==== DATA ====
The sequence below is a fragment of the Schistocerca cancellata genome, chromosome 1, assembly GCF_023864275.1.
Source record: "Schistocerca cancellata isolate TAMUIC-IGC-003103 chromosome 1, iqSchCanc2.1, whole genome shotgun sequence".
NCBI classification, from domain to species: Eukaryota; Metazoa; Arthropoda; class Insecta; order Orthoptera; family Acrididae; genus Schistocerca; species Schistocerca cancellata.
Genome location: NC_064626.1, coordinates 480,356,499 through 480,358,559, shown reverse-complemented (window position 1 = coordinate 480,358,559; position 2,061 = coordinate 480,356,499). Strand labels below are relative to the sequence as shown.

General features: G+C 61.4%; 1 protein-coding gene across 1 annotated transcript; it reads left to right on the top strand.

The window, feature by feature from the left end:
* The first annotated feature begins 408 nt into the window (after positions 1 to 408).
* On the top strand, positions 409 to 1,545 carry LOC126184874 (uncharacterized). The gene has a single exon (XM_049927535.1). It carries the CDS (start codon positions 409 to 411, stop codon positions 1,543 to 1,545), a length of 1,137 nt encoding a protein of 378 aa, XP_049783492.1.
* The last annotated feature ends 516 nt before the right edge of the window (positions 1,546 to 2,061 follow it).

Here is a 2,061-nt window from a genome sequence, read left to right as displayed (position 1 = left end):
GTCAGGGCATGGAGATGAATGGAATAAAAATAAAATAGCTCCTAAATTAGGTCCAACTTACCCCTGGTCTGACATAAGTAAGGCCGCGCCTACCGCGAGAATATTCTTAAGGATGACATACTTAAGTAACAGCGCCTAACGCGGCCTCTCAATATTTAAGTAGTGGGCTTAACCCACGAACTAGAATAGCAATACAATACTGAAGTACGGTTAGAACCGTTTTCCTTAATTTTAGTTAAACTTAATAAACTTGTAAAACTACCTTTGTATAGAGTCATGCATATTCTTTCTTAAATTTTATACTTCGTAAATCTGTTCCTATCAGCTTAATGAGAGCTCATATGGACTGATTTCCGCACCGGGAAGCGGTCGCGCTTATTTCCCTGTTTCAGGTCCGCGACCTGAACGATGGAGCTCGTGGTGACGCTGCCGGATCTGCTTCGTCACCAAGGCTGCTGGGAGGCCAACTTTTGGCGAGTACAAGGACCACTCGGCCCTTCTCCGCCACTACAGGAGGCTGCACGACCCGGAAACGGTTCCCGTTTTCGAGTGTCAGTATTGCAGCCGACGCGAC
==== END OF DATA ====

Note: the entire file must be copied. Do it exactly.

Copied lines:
The sequence below is a fragment of the Schistocerca cancellata genome, chromosome 1, assembly GCF_023864275.1.
Source record: "Schistocerca cancellata isolate TAMUIC-IGC-003103 chromosome 1, iqSchCanc2.1, whole genome shotgun sequence".
NCBI classification, from domain to species: Eukaryota; Metazoa; Arthropoda; class Insecta; order Orthoptera; family Acrididae; genus Schistocerca; species Schistocerca cancellata.
Genome location: NC_064626.1, coordinates 480,356,499 through 480,358,559, shown reverse-complemented (window position 1 = coordinate 480,358,559; position 2,061 = coordinate 480,356,499). Strand labels below are relative to the sequence as shown.

General features: G+C 61.4%; 1 protein-coding gene across 1 annotated transcript; it reads left to right on the top strand.

The window, feature by feature from the left end:
* The first annotated feature begins 408 nt into the window (after positions 1 to 408).
* On the top strand, positions 409 to 1,545 carry LOC126184874 (uncharacterized). The gene has a single exon (XM_049927535.1). It carries the CDS (start codon positions 409 to 411, stop codon positions 1,543 to 1,545), a length of 1,137 nt encoding a protein of 378 aa, XP_049783492.1.
* The last annotated feature ends 516 nt before the right edge of the window (positions 1,546 to 2,061 follow it).

Here is a 2,061-nt window from a genome sequence, read left to right as displayed (position 1 = left end):
GTCAGGGCATGGAGATGAATGGAATAAAAATAAAATAGCTCCTAAATTAGGTCCAACTTACCCCTGGTCTGACATAAGTAAGGCCGCGCCTACCGCGAGAATATTCTTAAGGATGACATACTTAAGTAACAGCGCCTAACGCGGCCTCTCAATATTTAAGTAGTGGGCTTAACCCACGAACTAGAATAGCAATACAATACTGAAGTACGGTTAGAACCGTTTTCCTTAATTTTAGTTAAACTTAATAAACTTGTAAAACTACCTTTGTATAGAGTCATGCATATTCTTTCTTAAATTTTATACTTCGTAAATCTGTTCCTATCAGCTTAATGAGAGCTCATATGGACTGATTTCCGCACCGGGAAGCGGTCGCGCTTATTTCCCTGTTTCAGGTCCGCGACCTGAACGATGGAGCTCGTGGTGACGCTGCCGGATCTGCTTCGTCACCAAGGCTGCTGGGAGGCCAACTTTTGGCGAGTACAAGGACCACTCGGCCCTTCTCCGCCACTACAGGAGGCTGCACGACCCGGAAACGGTTCCCGTTTTCGAGTGTCAGTATTGCAGCCGACGCGAC